How Victoria Health Filled The Gap Left By Phylia De M.’s Mysterious Disappearance – By Claire McCormack
It’s a true horror when beauty enthusiasts discover a beloved beauty product ceases to exist. For retailers, impacted financially by the disappearance of a cult offering they’ve depended on for sales, a discontinuation may be even worse.
Phylia de M.’s mysterious shuttering left Victoria Health, which had been churning through the brand’s hair loss prevention and growth items centered around fulvic acid, in a bind. But Shabir Daya, a pharmacist and co-founder of the United Kingdom-based e-commerce website, didn’t let the closure go unaddressed. He sensed an opportunity in it and took to the lab to create an updated version of Phylia de M. called Ful.Vic.Health.
“We used the best form of fulvic acid we could get our hands on and, then, coupled that, in the case of haircare products, with things that calm down underlying inflammation,” says Daya. He details that aloe vera, vitamin B, argan, chamomile, hops and silica-loaded equisetum for strand strengthening were added to heighten the formulas. Ful.Vic.Health’s product collection contains Fulvic Acid Shampoo, Fulvic Acid Conditioner, Fulvic Acid Mist and Fulvic Acid Elixir.
Daya reports the response to Ful.Vic.Health has been overwhelmingly positive and reciting an email from a customer describing the products as “truly amazing.” It appears to be filling the gap left by Phylia de M.’s loss. The defunct brand launched in 2012 and amassed an incredibly loyal following that snatched up its shampoo Clean, conditioner Condition, scalp treatment spray Connect and nutritional supplement Fulphyl at such a frenzied pace that retailers and e-tailers like Brooklyn’s Shen Beauty and Victoria Health could hardly keep up with demand. Victoria Health carried Phylia de M.’s complete selection.
Over time, apparent supply chain problems stymied Los Angeles brand Phylia de M.’s production. Last December, retailer and consumer comments started showing up on its final Instagram post dated May 29, 2017 inquiring about unfulfilled ordered and asking whether the company had folded. The comments remain unanswered. Phylia de M. couldn’t be reached for clarification.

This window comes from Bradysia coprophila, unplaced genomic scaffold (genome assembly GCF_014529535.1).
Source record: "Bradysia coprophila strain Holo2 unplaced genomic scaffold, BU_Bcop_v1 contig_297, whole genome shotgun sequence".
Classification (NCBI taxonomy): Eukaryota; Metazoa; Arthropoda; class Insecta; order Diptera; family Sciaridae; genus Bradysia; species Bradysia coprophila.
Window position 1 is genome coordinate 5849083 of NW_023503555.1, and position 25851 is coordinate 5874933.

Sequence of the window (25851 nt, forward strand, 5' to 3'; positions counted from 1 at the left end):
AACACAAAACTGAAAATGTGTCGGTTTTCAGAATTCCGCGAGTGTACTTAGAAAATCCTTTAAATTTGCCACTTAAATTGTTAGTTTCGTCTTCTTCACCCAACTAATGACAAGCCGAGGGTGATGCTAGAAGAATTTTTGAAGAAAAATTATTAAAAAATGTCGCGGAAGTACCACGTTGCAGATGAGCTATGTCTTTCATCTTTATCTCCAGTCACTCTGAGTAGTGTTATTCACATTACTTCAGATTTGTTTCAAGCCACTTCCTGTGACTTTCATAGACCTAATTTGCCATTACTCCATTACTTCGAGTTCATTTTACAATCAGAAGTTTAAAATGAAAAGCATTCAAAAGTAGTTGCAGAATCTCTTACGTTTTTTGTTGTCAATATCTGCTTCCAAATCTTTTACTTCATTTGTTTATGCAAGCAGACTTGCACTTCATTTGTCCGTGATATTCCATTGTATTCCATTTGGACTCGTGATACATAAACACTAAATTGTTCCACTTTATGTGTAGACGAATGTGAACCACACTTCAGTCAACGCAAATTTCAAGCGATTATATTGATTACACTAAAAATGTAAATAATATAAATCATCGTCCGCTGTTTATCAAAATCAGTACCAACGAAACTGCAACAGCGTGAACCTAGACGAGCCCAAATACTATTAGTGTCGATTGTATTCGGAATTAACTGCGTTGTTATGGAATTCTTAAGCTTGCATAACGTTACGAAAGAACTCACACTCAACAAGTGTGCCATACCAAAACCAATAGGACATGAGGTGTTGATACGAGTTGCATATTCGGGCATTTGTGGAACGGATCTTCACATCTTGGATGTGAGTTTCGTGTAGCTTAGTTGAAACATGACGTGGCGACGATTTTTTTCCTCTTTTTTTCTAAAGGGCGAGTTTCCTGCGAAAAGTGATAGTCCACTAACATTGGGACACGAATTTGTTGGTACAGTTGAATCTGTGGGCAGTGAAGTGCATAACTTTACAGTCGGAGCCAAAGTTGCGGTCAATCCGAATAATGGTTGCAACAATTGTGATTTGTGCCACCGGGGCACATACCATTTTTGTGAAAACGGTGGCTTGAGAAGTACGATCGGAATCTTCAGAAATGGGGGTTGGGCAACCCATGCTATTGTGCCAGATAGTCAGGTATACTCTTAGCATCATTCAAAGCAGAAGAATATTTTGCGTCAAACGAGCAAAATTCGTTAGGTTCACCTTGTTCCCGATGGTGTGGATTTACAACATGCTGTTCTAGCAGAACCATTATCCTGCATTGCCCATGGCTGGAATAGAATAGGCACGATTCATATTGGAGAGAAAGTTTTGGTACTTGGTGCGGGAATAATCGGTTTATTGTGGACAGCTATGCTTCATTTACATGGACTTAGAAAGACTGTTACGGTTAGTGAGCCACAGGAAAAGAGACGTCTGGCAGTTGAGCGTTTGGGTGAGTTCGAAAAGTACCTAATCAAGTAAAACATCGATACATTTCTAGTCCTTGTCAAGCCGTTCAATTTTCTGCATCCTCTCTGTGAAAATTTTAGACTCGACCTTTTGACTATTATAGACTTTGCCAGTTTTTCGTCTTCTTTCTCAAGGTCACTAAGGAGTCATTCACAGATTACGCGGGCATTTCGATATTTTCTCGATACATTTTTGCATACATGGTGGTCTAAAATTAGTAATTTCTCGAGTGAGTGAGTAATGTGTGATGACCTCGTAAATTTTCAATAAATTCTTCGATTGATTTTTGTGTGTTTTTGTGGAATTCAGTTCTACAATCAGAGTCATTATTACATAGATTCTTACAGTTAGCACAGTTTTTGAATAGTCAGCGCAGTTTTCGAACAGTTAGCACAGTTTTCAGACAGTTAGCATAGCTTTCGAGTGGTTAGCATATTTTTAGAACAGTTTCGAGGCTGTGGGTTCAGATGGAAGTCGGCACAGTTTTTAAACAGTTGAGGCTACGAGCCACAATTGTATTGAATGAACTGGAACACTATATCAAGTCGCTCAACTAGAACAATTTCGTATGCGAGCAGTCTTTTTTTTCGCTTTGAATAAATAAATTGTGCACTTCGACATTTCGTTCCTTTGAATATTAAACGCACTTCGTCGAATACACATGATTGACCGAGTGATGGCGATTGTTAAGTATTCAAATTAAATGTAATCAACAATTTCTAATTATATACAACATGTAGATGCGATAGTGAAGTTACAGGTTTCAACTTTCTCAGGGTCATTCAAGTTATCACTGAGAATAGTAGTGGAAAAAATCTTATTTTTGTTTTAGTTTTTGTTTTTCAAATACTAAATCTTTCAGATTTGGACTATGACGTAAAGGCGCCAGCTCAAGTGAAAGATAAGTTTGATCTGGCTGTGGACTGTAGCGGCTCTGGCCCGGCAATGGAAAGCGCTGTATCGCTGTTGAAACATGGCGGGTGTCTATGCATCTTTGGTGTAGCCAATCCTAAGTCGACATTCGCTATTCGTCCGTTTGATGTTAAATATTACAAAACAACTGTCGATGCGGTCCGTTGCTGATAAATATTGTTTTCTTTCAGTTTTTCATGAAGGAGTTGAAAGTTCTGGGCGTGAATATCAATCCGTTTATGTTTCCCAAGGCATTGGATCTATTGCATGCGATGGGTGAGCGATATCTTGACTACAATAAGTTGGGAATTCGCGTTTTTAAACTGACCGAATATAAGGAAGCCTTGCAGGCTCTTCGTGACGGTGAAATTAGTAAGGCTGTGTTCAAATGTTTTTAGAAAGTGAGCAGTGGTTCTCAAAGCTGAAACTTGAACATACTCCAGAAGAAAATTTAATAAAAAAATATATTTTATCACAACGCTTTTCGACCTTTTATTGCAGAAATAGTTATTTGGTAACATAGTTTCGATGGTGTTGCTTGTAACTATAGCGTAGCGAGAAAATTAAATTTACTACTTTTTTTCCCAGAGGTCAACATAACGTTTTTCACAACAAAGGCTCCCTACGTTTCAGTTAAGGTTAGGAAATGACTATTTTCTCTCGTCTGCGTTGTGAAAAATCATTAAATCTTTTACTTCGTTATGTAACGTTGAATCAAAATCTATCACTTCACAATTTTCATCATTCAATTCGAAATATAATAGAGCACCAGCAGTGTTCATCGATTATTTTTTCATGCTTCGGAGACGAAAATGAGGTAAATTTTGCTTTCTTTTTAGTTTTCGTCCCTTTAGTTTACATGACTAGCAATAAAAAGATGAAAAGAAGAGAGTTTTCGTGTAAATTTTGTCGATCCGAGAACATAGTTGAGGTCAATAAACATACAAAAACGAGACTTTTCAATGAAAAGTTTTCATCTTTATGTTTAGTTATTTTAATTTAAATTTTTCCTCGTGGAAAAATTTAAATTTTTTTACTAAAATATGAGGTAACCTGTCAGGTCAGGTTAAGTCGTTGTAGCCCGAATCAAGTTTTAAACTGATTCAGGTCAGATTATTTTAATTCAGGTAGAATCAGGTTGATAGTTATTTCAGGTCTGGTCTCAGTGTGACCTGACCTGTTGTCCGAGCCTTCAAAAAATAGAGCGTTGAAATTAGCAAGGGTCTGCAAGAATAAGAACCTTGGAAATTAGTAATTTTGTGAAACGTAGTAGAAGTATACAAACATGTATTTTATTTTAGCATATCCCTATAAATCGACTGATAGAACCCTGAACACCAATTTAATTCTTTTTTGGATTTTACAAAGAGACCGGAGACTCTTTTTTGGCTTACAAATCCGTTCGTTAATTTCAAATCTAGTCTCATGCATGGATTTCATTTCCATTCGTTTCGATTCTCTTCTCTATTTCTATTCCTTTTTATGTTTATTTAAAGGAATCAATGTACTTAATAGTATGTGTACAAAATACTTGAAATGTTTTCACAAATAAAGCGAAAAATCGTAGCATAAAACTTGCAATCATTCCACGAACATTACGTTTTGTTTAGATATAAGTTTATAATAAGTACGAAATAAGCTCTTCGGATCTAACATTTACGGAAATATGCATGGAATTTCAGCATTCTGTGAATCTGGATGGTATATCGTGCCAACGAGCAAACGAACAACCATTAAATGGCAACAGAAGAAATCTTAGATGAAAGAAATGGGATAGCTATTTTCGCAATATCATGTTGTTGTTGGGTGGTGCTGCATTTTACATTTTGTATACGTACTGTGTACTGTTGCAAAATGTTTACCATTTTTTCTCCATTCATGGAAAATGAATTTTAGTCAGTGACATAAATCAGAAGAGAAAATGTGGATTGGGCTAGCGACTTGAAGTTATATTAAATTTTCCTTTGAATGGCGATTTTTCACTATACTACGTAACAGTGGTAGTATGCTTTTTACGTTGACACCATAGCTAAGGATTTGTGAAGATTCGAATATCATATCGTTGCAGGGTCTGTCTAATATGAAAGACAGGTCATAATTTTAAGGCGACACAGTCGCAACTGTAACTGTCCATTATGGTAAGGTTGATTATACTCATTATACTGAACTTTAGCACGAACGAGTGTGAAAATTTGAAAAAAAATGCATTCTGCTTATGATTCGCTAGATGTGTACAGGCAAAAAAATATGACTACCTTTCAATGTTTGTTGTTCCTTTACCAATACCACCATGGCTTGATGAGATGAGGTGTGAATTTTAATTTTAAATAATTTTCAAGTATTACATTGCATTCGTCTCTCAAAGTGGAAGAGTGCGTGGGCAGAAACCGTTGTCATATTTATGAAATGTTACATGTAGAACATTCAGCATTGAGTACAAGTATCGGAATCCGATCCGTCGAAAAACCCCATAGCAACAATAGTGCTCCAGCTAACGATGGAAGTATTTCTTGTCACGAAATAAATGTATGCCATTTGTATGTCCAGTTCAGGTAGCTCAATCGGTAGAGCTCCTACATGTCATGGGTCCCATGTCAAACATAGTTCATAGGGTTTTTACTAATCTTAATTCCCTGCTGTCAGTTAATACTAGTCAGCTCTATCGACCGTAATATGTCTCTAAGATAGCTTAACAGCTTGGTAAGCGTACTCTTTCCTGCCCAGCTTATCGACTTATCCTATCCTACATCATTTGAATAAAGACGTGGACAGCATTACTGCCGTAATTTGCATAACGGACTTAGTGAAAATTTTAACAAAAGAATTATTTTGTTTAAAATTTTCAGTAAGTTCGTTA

In late June this year, Clean and Condition resurfaced on Victoria Health—and Victoria Health alone—for a brief period. Attempting to explain Phylia de M.’s ghosting and reemergence to customers, Victoria Health co-founder Gill Sinclair wrote on the site’s online newsletter, “It’s been a long time. A very, very long time. And after several apology letters from me, Phylia de M. has finally returned. And it has returned in brand new packaging. Just Clean and Condition in the new packaging for the moment. Please don’t ask me any more questions because I can’t answer them. There is a small ingredient tweak on Clean and all I can say is that if you are a Phylia fan, which thousands of you are, let us be grateful that we have stock. Let our hair be restored. And let our stock be replenished very soon. Amen.”
Soon, Phylia de M. was gone again. No subsequent resurrection occurred. Victoria Health was left scrambling to replace its popular products and got to work on a permanent solution.
“We still do not know what actually happened. Obviously, I can’t comment on other people’s businesses,” says Daya. “All I know is that one minute it was here and, the next minute, it was not. This had been an ongoing issue for about a year-and-a-half or two. This fulvic acid range was already planned in the making because of the stock issues.”
Shabir Daya, pharmacist and co-founder of Victoria Health
Ful.Vic.Health isn’t Victoria Health’s first foray into in-house manufacturing. It’s produced supplements for several years, and Daya considers Ful.Vic.Health a natural progression of its business. The line’s pricing differs from Phylia de M.’s former pricing. Phylia de M.’s prices went from $35 for its 4-oz. Clean shampoo to $240 for a 12-oz. size of its Fulphyl supplement. Ful.Vic.Health’s Fulvic Acid Shampoo is under $32 for a 8-oz. bottle and its Fulphyl replacement, Fulvic Acid Elixir, comes in at $38 for 16-oz. size. Body care is up next for Ful.Vic.Health.
“We always believed in keeping the price on our brands that we manufacture to the minimum,” says Daya. “That’s what we believe in—honesty, truth and integrity. That’s the way we work. We haven’t got a big marketing budget to worry about. We’re not a L’Oreal.”
Phylia de M.’s previous retailers keen on Ful.Vic.Health plugging the Phylia de M. holes in their assortments will have to wait—for now. The brand is currently exclusive to Victoria Health, although Daya teases, “There may be distribution down the line.”